Great Concert (Ruined by Clumsy Camera Work)
Young Seok Park | Seoul, Korea | 11/23/2005
(3 out of 5 stars)
"I had awaited this dvd to be released for a long time. As expected, the concert was wonderful with such great singers and soloists. It was great to watch Hvorostovsky sing, who is one of my favorite baritones. I bought this dvd mostly because of Misha Maisky, however. With such detail and passion, he plays Respighi's "Adagio con variazioni", Op. 133 and Bruch's "Kol Nidrei" so beautifully. I was mesmerized by his "true" music and sound he creates. But, watching the great performance wasn't as enjoyable as it shoud be because of the clumsy camera work. The camera distracts viewer's attention and is annoying becuase of too frequent close-ups on the cellist's face and showing unimportant parts of the orchestra even when the solo instrument is at its climax. The camera work is horrible in particular during Respighi's Adagio con variazioni is being played. The same problem is also at the end of Tretyakov's rendition of Saint-Saens's "Introduction & Rondo Capriccioso". The camera team should learn from other good examples: European Concert from Palermo featuring Gil Shaham and Sarah Chang's Spanish Night. In those concerts, the camera never fails to include the soloists throughout the whole performances unless they are not playing for a moment. Even though the concert deserves more than 5 stars, I have to cut 2 stars off because my favorite parts were ruined by the careless camera work.
The technical aspect of the dvd is superb. The sound format is DTS/DD 5.1 and PCM, the sound of which is so clear and rich. The vision is 16x9 enhanced."
A brief addendum to J Scott Morrison's review
vocal admirer | Boston, MA USA | 12/01/2005
(5 out of 5 stars)
"I've been waiting for the US release of this DVD after seeing a clip from it on a cable arts channel many months ago, and it was worth waiting for. J Scott Morrison's review is right on target, and I'd just like to underline a few aspects. First, if you haven't seen Anna Netrebko before (or if you were put off by her MTV-like DVD, as I was), the Nedda/Silvio duet will astonish you. The passion is both vocal and visual, a real triumph of operatic art. Second, the assortment of pieces on the program is surprisingly interesting and diverse, one that I think will be pleasing to revisit often. Finally, a minor complaint: by the end of the DVD (in the duet), the picture and sound seemed slightly out-of-synch to me; I wonder if anyone else has noticed this? But the bottom line is: this is a wonderful disc, definitely five stars."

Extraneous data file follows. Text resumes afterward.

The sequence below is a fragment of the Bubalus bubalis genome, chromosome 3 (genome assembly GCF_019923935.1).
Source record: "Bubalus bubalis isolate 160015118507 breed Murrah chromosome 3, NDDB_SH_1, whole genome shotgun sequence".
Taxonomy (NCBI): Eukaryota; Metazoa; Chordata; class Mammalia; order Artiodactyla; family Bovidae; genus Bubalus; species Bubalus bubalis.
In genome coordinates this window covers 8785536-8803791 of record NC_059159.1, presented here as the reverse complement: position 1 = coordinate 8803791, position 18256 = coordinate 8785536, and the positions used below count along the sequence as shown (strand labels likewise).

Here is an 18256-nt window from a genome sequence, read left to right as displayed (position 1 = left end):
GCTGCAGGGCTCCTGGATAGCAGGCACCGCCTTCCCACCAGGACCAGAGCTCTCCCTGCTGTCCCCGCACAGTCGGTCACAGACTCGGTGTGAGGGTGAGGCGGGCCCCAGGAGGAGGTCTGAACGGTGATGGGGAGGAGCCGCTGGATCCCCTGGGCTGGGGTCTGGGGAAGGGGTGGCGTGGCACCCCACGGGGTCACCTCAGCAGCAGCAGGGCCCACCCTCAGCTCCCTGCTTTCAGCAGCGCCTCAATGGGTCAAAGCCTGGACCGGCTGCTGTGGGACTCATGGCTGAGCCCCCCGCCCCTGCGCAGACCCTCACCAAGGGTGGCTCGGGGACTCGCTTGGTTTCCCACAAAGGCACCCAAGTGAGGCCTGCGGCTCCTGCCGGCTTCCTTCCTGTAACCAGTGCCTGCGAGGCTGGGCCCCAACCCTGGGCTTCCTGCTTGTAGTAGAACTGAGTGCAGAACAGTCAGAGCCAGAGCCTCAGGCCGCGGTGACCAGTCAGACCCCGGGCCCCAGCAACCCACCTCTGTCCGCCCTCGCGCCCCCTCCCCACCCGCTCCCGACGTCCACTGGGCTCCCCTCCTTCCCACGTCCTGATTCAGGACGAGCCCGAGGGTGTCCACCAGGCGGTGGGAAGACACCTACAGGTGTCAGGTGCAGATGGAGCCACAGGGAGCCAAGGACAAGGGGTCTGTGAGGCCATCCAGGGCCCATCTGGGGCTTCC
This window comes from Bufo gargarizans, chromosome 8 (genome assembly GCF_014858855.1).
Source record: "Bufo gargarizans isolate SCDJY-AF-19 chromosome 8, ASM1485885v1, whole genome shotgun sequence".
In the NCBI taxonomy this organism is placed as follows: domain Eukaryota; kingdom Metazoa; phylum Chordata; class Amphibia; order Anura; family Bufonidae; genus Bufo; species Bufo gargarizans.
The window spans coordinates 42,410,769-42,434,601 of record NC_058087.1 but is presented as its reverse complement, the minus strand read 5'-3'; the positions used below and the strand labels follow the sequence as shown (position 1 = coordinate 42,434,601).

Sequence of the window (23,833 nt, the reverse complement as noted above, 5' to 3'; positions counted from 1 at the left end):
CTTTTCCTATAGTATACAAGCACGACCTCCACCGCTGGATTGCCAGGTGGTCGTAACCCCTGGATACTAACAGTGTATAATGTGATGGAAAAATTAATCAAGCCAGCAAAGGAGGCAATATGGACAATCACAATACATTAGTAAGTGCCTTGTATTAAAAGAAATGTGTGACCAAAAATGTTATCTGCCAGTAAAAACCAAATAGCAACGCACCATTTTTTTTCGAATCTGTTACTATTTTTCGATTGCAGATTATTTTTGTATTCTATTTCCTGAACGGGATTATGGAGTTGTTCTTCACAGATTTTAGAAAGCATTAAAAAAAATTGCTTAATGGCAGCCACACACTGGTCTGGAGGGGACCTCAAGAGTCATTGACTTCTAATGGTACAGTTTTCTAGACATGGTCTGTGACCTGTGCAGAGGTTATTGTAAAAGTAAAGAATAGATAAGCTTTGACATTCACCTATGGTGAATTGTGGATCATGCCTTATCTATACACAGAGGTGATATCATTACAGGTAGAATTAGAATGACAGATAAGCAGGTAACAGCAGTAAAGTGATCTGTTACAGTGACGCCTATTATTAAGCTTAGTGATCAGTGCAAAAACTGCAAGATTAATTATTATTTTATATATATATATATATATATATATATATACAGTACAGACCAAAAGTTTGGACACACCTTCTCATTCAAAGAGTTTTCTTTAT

Cello virtuosity seldom seen and heard
Constantine A. Papas | 02/01/2007
(5 out of 5 stars)
"Gala concert performances usually celebatate anniversaries, and the artistic value and merit of the event, in the spirit of a festive occasion, may be unitentionally overlooked. Not on this DVD. All the artists perform to the highiest standards for which they are known. However, cellist Misha Maisky steals the show. His dark-color-varnished cello sings, and the intensity, darkness, fullness and emotion of the sound he pours out of this instrument it's breathtaking, and caresses your mind and heart to a dreaming abandon. The bond between this instrument and this artist is phenomenal and unique, and it deserves attention to quench one's curiosity.
Well, there is a Cinderella story behind the cello Maisky's playing. He made his U.S. debut at Carnegie Hall, in 1973, with the Pittsburg Orchestra under the baton of William Steinberg. After the concert, a unknown man from the audience was so moved by Maisky's performance that he gave him as a gift the cello he's playing now: a priceless 1730s Domenico Montagnana cello! Montagnana's cellos are a little shorter and a little wider than the Stradivarius, and that may explain, according to the experts, the darker and fuller sound. If this gentle and sesitive soul could see this DVD, he would know one more time that his gift has matched Maisky's virtuosity to a heavenly perfection.
Constantine A. Papas"